1. Infrequent Change – Senior marketing leadership should not be changed frequently. Longer tenure is preferred, so long as the results are being secured. One prime way to avoid an unnecessary change out is for the company leadership to support the CMO already on the job and ensure he/she has the resources, funding, clarity on priorities and a voice at the table in order to secure the marketing mission. But if a change cannot be avoided (incompetence, consistent poor results, low team morale, etc.) …. Read on.

2. Succession Planning – Every CMO should have one to three strong understudies who can step in and mind the shop while the CMO is out temporarily. If longer term, one of the three should be tagged as a logical successor. This GREATLY avoids the typical chaos which may occur and fast tracks transition with minimum disruption. Karen Higginbottom has an excellent article detailing succession insights.

3. Mature Marketing Infrastructure – Even if the CMO drops out suddenly, there should be a fairly well developed marketing function in place complete with defined priorities, aligned processes and competent personnel. This “marketing hygiene” will help minimize disruption to the brand and ensure a smoother transition to the new CMO. He/she can then review the marketing function and tweak as needed –– vs. starting from scratch –– or even worse: inheriting a work-in-progress that is missing some of the vital pieces identified above.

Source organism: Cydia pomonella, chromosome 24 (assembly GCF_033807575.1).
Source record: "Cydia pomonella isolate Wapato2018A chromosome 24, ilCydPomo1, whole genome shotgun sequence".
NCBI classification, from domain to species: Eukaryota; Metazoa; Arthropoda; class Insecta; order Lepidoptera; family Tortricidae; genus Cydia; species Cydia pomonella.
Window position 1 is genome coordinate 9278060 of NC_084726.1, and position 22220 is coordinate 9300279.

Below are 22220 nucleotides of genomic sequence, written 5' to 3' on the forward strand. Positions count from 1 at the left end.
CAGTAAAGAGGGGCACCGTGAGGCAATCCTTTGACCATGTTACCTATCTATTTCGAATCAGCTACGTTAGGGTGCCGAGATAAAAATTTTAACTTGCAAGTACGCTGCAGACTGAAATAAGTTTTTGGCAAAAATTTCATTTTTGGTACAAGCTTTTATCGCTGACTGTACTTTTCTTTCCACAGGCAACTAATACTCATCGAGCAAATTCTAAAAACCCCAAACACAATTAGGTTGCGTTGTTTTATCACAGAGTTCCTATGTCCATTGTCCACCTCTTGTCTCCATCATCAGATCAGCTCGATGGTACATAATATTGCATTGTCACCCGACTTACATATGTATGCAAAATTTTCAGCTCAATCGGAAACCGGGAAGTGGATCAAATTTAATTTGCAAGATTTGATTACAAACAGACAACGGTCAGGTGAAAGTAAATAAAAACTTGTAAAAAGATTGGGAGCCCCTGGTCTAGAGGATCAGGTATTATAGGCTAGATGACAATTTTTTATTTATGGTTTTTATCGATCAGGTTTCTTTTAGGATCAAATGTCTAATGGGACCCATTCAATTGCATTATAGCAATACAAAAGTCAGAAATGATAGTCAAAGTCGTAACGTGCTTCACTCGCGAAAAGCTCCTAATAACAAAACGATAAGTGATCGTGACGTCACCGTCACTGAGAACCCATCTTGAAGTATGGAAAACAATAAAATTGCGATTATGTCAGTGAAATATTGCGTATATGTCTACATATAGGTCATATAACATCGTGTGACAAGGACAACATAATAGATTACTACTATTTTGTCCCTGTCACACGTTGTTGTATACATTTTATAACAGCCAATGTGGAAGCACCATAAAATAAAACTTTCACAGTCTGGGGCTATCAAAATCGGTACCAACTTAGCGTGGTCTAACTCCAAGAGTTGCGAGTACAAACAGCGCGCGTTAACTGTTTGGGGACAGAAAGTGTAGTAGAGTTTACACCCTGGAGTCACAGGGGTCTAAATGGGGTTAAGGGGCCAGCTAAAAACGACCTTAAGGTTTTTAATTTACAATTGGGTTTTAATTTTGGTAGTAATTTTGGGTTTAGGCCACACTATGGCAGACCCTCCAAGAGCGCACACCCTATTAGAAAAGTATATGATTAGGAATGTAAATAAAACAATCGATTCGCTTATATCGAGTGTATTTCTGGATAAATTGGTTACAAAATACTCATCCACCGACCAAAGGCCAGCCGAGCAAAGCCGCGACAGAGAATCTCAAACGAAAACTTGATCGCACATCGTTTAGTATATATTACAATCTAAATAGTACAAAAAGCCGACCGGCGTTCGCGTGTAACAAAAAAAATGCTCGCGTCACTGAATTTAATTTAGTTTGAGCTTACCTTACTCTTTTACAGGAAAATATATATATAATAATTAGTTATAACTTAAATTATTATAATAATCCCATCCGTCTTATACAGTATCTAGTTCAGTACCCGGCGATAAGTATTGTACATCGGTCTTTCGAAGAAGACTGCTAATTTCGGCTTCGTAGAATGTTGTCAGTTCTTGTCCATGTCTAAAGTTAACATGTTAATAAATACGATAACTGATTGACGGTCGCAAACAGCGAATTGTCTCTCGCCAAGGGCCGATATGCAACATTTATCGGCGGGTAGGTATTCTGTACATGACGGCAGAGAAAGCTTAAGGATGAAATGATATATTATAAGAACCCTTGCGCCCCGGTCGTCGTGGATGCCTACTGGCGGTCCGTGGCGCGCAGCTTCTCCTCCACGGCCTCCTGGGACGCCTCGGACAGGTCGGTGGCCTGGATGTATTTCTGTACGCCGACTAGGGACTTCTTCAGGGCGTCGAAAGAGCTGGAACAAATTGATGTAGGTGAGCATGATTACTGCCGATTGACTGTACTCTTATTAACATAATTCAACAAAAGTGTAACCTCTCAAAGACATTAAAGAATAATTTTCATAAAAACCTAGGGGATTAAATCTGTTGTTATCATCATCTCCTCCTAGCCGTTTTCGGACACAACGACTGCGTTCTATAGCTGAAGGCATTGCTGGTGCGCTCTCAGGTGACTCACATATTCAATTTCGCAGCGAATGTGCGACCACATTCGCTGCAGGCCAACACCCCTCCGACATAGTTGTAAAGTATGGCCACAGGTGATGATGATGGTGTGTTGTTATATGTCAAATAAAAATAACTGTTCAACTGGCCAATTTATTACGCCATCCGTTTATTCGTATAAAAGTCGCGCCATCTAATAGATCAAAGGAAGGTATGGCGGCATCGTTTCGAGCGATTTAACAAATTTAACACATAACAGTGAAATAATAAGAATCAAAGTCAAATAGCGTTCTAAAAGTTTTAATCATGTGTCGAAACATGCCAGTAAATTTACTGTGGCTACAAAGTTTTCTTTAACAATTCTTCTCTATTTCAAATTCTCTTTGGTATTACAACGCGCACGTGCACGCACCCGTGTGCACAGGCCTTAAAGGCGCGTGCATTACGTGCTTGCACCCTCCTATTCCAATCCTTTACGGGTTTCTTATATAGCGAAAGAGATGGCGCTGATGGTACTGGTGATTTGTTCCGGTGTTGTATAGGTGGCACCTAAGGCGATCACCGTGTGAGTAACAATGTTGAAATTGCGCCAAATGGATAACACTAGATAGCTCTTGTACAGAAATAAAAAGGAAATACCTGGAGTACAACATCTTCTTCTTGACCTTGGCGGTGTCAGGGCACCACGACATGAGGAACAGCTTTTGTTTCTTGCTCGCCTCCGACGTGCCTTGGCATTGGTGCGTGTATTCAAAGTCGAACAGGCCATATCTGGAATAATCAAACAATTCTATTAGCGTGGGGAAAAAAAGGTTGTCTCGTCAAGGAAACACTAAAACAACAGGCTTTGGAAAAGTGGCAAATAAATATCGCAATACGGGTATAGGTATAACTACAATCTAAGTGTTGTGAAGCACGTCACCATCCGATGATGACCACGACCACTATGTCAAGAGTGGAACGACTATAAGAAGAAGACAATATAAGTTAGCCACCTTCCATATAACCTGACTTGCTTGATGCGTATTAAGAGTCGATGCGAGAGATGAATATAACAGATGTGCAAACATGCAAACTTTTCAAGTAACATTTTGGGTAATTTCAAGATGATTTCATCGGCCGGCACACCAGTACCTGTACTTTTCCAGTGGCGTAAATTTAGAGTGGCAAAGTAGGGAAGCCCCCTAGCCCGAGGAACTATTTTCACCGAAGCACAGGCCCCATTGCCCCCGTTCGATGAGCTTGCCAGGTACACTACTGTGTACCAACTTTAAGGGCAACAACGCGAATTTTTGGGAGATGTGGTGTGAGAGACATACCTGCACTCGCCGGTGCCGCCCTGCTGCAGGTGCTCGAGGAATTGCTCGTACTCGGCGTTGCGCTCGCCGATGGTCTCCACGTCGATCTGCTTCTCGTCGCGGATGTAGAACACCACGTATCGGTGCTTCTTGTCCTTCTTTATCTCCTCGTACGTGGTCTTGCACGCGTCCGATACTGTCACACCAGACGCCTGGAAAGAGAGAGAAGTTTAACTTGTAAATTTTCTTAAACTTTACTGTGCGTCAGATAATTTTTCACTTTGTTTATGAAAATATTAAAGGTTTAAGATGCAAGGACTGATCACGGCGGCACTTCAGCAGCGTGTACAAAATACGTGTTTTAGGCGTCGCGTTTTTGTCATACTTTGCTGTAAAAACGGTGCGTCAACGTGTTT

4. Editorial Calendar – With a robust (well developed) and in-progress (utilized) editorial calendar, this accomplishes two things:

Gives a sense of immediate focus and execution to the marketing team while awaiting new orders and does so with no brand disruption or customer-perceivable changes. Business as usual (for now).

Quickly allows the new CMO to review content on the calendar, assess pending assignments and review ROI to date across all platforms/activities. The smart CMO will arrive with the mindset “don’t fix it if it’s not broken”; providing an in-play editorial calendar can be the best gift the marketing team can present to their new boss: a pithy tool for denoting most, if not all GTM activities including publishing, collateral, webinars, strategic events, lead generation and the connections between them; an editorial calendar is invaluable.